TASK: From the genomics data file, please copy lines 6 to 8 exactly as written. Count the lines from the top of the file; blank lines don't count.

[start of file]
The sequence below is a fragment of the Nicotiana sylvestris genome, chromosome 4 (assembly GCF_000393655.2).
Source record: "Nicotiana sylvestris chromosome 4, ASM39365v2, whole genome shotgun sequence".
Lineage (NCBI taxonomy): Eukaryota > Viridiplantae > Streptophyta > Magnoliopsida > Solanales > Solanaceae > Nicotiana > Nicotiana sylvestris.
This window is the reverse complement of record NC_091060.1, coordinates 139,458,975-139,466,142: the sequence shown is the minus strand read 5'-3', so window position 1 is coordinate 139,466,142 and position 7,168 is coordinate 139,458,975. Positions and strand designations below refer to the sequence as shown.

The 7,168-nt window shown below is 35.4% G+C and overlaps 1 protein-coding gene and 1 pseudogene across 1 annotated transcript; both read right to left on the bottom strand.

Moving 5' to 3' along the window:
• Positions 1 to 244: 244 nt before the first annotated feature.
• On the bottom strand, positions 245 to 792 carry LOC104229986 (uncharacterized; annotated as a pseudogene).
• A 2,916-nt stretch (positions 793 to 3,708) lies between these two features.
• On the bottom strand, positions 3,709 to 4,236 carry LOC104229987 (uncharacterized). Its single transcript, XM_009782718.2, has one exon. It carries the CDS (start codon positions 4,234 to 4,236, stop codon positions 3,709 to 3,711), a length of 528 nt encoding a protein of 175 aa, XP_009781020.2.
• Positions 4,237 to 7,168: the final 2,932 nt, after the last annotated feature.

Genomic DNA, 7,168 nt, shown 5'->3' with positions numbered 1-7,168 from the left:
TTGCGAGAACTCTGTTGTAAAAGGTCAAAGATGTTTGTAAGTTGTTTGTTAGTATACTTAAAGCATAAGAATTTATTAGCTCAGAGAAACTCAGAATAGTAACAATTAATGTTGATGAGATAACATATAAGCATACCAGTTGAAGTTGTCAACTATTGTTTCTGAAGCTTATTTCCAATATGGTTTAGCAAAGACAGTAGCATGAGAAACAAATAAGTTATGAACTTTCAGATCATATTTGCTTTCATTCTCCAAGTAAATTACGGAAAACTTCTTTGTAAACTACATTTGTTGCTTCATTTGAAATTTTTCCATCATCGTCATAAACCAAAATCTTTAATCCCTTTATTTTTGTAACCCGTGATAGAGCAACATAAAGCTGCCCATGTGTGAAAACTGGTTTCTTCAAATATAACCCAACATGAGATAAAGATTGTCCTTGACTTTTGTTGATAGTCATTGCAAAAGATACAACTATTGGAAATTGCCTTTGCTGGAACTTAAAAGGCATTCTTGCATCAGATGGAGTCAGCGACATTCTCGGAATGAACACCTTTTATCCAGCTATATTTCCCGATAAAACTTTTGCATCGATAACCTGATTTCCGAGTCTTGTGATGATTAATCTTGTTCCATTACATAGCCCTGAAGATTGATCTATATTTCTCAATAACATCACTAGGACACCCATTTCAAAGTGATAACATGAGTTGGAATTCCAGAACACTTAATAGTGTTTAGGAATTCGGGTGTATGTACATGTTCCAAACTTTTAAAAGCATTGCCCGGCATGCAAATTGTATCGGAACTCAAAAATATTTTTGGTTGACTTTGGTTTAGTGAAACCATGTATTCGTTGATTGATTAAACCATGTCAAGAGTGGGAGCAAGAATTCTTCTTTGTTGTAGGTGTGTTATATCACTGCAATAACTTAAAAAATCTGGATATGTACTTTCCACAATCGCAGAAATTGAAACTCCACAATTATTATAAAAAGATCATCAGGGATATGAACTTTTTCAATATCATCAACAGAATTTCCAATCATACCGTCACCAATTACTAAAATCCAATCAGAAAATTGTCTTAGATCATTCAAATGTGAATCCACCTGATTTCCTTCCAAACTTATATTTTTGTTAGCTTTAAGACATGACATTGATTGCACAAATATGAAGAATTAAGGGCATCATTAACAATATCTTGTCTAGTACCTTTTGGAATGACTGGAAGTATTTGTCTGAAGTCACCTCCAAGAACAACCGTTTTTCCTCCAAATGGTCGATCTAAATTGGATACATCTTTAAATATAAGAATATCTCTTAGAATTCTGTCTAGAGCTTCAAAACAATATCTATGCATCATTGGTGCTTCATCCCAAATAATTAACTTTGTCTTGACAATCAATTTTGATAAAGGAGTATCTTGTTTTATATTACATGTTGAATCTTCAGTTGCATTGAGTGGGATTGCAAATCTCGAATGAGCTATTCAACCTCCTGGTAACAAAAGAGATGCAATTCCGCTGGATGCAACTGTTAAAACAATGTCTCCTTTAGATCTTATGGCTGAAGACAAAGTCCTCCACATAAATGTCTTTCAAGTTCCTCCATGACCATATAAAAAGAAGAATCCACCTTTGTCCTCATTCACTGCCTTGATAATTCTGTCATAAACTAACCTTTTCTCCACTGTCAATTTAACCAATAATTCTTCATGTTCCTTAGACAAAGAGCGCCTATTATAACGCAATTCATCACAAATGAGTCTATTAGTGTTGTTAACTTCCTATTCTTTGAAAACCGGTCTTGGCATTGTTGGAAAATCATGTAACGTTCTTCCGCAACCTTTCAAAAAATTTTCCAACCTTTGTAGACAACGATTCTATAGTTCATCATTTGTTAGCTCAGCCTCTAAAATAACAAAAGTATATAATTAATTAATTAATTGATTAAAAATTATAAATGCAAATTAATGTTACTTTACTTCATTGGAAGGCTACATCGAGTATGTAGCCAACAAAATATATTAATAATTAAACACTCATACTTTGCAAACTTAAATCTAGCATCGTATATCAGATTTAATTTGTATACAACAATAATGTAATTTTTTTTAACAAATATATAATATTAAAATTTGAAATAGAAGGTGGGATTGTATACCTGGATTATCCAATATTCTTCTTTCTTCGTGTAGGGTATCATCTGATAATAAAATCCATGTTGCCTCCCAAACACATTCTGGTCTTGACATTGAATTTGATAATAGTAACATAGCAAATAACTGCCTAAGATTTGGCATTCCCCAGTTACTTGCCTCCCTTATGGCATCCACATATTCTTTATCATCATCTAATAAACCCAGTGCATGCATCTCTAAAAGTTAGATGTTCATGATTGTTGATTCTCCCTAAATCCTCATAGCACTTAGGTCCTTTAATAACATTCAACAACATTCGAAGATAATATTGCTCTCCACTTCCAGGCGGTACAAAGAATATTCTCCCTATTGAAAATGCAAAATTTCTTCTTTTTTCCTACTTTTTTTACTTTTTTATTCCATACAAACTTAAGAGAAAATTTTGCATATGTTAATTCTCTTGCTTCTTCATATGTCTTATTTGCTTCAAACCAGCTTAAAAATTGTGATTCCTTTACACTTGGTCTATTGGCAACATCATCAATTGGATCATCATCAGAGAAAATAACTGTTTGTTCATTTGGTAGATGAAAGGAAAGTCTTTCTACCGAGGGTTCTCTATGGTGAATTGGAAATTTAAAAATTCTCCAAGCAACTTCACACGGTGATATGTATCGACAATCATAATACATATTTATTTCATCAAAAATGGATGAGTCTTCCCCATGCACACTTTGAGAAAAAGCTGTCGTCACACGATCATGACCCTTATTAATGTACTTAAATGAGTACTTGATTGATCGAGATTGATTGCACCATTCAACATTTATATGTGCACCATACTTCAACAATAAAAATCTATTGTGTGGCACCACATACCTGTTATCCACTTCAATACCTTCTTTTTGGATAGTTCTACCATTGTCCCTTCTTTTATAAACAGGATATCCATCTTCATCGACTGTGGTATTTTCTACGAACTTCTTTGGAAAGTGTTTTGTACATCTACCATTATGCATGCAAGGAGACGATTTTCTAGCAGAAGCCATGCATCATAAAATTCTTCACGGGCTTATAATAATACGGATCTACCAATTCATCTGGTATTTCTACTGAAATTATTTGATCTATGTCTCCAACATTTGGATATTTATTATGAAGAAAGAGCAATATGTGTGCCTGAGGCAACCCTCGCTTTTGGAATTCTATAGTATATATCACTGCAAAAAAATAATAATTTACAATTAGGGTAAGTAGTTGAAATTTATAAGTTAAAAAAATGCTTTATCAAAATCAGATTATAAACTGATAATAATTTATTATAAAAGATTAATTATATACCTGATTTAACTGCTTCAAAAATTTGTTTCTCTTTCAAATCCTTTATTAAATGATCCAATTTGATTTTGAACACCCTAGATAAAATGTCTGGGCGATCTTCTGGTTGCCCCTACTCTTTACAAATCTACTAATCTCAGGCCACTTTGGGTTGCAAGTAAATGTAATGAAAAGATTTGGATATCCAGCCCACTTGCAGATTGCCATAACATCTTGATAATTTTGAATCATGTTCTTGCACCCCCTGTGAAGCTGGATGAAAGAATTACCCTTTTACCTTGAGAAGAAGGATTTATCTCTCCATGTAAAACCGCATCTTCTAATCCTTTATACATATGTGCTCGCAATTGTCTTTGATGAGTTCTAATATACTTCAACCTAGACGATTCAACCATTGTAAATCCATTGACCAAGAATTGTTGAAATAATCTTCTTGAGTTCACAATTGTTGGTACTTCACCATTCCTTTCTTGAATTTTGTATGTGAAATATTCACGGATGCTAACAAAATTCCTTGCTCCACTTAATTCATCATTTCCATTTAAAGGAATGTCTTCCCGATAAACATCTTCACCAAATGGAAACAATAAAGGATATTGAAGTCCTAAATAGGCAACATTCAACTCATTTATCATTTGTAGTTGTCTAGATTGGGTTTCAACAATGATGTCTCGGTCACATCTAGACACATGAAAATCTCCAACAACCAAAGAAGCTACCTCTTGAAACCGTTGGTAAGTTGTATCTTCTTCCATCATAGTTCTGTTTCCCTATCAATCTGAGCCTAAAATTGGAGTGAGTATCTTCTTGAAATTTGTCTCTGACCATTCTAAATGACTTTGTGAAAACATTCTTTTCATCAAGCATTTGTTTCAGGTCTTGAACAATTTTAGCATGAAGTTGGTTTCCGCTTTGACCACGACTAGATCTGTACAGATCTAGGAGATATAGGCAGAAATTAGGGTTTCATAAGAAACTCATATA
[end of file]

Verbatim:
Moving 5' to 3' along the window:
• Positions 1 to 244: 244 nt before the first annotated feature.
• On the bottom strand, positions 245 to 792 carry LOC104229986 (uncharacterized; annotated as a pseudogene).